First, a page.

4. Possible side effects
Like all medicines, this medicine can cause side effects, although not everybody gets
them. Your doctor will have given you this medicine for a condition which if not treated
properly could become serious.
These side effects may occur with certain frequencies, which are defined as follows:
• common: may affect up to 1 in 10 people.
• not known: frequency cannot be estimated from the available data.
In certain medical conditions medicines like Medrone (steroids) should not
be stopped abruptly. If you suffer from any of the following symptoms, seek
IMMEDIATE medical attention. Your doctor will then decide whether you should
continue taking your medicine:
• Burst or bleeding ulcers, symptoms of which are stomach pain (especially if it seems
to spread to your back), bleeding from the back passage, black or bloodstained stools
and/or vomiting blood.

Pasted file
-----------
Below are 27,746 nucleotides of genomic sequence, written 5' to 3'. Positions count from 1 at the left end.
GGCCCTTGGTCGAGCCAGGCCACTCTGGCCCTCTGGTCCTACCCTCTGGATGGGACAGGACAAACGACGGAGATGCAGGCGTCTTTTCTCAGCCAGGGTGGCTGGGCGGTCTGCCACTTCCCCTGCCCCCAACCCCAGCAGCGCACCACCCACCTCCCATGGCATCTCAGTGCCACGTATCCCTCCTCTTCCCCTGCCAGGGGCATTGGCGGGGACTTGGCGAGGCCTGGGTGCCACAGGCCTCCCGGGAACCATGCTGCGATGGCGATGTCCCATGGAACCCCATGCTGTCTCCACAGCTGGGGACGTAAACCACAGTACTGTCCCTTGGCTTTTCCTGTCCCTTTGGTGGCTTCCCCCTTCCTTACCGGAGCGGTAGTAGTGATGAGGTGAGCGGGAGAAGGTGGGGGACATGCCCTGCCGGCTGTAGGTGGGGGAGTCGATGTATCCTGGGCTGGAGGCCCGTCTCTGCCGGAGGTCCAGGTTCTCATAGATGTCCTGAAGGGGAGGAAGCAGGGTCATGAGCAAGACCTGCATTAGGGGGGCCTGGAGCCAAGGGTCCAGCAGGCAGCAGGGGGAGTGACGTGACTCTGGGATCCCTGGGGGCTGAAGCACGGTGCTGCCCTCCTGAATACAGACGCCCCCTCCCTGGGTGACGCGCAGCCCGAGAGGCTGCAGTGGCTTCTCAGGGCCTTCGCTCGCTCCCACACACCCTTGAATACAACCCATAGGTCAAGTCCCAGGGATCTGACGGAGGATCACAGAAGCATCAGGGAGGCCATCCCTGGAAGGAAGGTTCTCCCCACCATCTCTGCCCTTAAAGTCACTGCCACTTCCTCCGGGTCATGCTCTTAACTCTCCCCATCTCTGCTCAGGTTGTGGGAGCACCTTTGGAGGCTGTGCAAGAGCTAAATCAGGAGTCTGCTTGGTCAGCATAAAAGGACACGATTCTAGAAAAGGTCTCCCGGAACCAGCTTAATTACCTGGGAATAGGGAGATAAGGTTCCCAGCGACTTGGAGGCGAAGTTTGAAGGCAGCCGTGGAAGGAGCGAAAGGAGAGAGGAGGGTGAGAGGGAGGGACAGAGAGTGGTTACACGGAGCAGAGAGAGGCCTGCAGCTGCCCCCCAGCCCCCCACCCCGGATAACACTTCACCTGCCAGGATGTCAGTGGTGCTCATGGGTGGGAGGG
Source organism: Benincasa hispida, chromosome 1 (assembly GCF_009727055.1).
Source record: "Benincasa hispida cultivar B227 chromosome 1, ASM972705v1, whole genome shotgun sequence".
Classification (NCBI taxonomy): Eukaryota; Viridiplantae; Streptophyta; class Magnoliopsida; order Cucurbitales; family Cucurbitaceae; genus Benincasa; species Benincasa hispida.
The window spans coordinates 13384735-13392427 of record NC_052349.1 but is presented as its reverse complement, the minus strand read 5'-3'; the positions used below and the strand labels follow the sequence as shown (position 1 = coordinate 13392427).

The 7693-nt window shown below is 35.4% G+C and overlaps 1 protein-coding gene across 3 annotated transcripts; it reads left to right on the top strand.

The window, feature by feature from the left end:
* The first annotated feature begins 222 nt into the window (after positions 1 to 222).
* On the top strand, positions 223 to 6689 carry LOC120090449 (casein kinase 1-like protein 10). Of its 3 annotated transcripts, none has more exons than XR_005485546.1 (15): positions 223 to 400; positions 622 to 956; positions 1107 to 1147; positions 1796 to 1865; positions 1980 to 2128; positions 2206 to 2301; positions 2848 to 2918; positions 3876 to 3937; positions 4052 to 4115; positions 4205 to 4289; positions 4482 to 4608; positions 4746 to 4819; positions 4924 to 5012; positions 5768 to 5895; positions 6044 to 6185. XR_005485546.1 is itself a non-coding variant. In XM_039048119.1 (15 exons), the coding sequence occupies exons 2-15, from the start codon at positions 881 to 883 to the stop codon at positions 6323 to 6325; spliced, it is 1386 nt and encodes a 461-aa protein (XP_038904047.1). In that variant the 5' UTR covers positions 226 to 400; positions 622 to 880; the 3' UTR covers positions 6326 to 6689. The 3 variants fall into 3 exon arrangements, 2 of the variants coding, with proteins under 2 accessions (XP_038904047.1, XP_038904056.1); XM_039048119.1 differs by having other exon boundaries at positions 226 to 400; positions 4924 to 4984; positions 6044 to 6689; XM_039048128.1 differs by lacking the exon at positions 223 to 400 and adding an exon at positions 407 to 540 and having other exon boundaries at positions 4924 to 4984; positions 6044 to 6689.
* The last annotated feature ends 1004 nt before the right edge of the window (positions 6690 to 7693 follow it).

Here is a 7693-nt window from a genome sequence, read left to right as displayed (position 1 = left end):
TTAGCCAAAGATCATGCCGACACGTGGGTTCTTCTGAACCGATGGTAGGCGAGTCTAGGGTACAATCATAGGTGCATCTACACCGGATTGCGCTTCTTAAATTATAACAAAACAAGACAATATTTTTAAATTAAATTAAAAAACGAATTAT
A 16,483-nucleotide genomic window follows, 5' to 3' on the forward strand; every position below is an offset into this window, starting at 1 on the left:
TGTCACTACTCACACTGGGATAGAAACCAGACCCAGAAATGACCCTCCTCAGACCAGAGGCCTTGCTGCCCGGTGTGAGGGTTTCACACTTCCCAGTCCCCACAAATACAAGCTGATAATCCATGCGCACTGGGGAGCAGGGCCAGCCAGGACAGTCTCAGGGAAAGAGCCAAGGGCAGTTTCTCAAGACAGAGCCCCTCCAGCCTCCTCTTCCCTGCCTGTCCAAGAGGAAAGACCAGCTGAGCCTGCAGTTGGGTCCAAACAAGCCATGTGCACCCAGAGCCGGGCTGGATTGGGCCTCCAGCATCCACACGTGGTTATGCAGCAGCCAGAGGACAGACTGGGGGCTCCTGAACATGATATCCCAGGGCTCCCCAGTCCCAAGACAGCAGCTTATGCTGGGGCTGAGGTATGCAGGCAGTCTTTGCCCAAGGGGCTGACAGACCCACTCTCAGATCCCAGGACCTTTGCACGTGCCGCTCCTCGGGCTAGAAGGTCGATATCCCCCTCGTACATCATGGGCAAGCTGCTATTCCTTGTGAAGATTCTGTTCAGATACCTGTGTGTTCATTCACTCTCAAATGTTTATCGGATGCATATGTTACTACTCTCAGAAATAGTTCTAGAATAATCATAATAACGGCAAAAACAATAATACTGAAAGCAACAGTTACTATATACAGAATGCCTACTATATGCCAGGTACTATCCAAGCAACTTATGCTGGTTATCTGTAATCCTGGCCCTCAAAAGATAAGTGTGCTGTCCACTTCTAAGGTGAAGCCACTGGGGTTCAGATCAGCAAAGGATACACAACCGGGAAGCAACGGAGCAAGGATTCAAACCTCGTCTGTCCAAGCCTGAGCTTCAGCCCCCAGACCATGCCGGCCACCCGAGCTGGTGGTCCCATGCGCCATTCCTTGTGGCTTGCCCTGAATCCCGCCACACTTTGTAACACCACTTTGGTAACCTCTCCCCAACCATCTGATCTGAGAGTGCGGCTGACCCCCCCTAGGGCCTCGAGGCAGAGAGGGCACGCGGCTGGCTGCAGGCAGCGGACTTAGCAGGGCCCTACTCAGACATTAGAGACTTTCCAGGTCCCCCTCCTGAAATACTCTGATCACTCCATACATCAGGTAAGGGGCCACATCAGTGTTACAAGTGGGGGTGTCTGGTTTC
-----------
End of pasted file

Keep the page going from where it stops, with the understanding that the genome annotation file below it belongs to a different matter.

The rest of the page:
• Infections. This medicine can hide or change the signs and symptoms of some
infections, or reduce your resistance to the infection, so that they are hard to diagnose
at an early stage. Symptoms might include a raised temperature and feeling unwell.
Symptoms of a flare up of a previous TB infection could be coughing blood or pain in
the chest. Medrone may also make you more likely to develop a severe infection.
• Allergic reactions, such as skin rash, swelling of the face or wheezing and difficulty
breathing. This type of side effect is rare, but can be serious.
• Pancreatitis, stomach pain spreading to your back, possibly accompanied by vomiting,
shock and loss of consciousness.
• Pulmonary embolus (blood clots in the lung), symptoms of include sudden sharp
chest pain, breathlessness and coughing up blood.
• Raised pressure within the skull of children (pseudotumour cerebri) symptoms of
which are headaches with vomiting, lack of energy and drowsiness. This side-effect